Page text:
Roald Dahl Day: We choose our favourite five imaginative and funny novels
Roald Dahl's books have been adored by children and adults alike all over the world.
Whether you have only seen the film Willy Wonka & the Chocolate Factory with Gene Wilder playing the whimsical chocolatier, or have witnessed Matilda's teleportation powers on the silver screen, but haven't read the books, you can't not know Roald Dahl.
The prolific writer's books have been published in more than 50 languages, and like any classical author, his books are so timeless that they hold your attention as much as they did when they were first published more than half a century ago.
Here's our pick of Roald Dahl's best books for you, on the occasion of his 100th birth anniversary:
The Witches (1983)
An orphaned boy (who is never named) is sent to Norway to live with his grandmother, who warns him to be wary of witches, but when they travel to England together it just so happens that they stumble upon a witch convention there.
The Grand High Witch in England has a clever plan to rid the country of all its children: she will turn them into mice. When our brave protagonist overhears the plot, he knows he must do something to stop them.
This is one of Dahl's funnier and darker books, and Quentin Blake (who illustrated many of Dahl's books) adds punch to the story-line with his powerful illustrations.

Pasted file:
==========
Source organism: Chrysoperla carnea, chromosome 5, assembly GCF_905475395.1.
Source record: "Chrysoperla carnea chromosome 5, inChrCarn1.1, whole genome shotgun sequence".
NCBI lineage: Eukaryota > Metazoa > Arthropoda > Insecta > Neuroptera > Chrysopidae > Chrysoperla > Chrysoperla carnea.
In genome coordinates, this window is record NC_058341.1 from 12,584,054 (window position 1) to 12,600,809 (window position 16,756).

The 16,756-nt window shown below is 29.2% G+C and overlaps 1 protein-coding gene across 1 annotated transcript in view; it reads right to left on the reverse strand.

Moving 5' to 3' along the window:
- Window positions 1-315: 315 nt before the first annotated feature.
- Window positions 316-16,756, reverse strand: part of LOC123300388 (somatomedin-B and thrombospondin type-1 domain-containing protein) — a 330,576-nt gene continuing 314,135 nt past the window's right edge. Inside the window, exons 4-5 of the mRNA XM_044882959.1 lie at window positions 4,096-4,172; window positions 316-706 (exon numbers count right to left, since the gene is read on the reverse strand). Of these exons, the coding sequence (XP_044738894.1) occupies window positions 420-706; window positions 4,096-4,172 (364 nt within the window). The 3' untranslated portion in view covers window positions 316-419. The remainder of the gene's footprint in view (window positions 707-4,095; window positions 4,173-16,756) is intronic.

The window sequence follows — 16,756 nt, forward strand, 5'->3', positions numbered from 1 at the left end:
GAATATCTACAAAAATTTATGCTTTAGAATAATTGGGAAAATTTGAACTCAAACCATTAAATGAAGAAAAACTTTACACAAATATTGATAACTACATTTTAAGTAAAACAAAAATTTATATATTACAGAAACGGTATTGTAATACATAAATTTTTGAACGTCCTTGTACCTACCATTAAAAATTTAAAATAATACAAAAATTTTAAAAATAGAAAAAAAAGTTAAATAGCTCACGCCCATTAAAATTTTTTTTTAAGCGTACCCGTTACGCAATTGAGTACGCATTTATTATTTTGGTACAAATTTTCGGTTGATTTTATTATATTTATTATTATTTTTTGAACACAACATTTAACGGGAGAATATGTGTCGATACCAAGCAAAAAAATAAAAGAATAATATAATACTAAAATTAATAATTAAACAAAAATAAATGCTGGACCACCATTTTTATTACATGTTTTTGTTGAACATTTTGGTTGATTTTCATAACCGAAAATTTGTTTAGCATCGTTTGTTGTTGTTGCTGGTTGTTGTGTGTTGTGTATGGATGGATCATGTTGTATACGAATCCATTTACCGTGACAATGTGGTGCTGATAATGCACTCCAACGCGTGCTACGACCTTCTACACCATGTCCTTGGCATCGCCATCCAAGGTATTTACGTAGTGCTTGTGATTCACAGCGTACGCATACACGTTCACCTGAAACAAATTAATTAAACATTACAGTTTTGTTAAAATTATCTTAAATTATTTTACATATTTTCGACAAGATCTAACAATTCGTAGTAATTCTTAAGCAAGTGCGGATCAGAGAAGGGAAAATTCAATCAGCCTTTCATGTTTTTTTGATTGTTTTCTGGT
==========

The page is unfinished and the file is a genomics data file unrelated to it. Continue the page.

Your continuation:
Matilda Wormwood is one of Dahl's most enduring heroines and had a profound impact on me (and I suspect several other children) growing up.
A five-year-old child prodigy who loves to read, Matilda has a horrible family and a headmistress who's worse. She soon discovers that she has the power of telekinesis, and is helped by her class teacher, Miss Honey, along the way.
Miss Trunchbull, the evil headmistress, remains an iconic villain for kids who cheered Matilda along when she tried to overthrow her tyrannical reign over the school.
James and the Giant Peach (1961)
A newly orphaned boy whose parents are killed by an escaped rhinoceros lives with Aunt Sponge and Aunt Spiker. The aunts treat him so badly that he escapes to live in a giant peach, and befriends the magical bugs he comes across.
This is one of the most surreal of Roald Dahl's books, so let your imagination run wild with James and his friends Miss Spider, Centipede, Earthworm and Old-Green-Grasshopper.
Charlie and the Chocolate Factory (1964)
One of the oldest and most famous books is Charlie and the Chocolate Factory.
The story follows the whimsical chocolatier Willy Wonka and the five children he invites to see his factory. Each of these children, one of them being the poverty-striken Charlie, represent a deadly sin: Augustus is gluttony; Veruca is greed, Violet pride and Mike sloth. Out of all the kids who go into the factory, only honest Charlie is rewarded because of his natural kindness.
Wondering how Roald Dahl cooks up his stories?
You should definitely read Boy. The autobiography tells us stories from his childhood to the time he left school in the 1930s. The tragic yet comedic events will tell you all you need to know about the childhood of one of the most prolific writers of our lifetime — although some experts on Dahl contend you need to take this account with a tiny pinch of salt.